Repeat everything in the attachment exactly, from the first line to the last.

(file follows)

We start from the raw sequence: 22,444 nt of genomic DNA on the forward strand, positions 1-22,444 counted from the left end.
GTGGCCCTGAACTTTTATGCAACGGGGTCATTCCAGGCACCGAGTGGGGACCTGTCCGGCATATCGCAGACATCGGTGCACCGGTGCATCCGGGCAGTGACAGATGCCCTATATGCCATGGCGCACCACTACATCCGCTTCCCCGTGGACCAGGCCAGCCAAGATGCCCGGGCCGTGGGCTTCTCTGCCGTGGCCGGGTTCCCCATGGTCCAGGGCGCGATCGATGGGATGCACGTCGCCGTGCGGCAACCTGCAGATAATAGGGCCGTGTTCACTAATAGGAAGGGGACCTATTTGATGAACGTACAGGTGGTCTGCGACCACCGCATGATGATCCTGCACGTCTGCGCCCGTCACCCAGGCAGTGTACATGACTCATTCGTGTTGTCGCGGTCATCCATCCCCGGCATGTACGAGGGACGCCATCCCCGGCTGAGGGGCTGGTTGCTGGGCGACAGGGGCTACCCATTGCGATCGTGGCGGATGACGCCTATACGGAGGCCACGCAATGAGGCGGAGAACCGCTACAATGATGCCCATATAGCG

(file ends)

We start from the raw sequence: 22,444 nt of genomic DNA on the forward strand, positions 1-22,444 counted from the left end.
GTGGCCCTGAACTTTTATGCAACGGGGTCATTCCAGGCACCGAGTGGGGACCTGTCCGGCATATCGCAGACATCGGTGCACCGGTGCATCCGGGCAGTGACAGATGCCCTATATGCCATGGCGCACCACTACATCCGCTTCCCCGTGGACCAGGCCAGCCAAGATGCCCGGGCCGTGGGCTTCTCTGCCGTGGCCGGGTTCCCCATGGTCCAGGGCGCGATCGATGGGATGCACGTCGCCGTGCGGCAACCTGCAGATAATAGGGCCGTGTTCACTAATAGGAAGGGGACCTATTTGATGAACGTACAGGTGGTCTGCGACCACCGCATGATGATCCTGCACGTCTGCGCCCGTCACCCAGGCAGTGTACATGACTCATTCGTGTTGTCGCGGTCATCCATCCCCGGCATGTACGAGGGACGCCATCCCCGGCTGAGGGGCTGGTTGCTGGGCGACAGGGGCTACCCATTGCGATCGTGGCGGATGACGCCTATACGGAGGCCACGCAATGAGGCGGAGAACCGCTACAATGATGCCCATATAGCG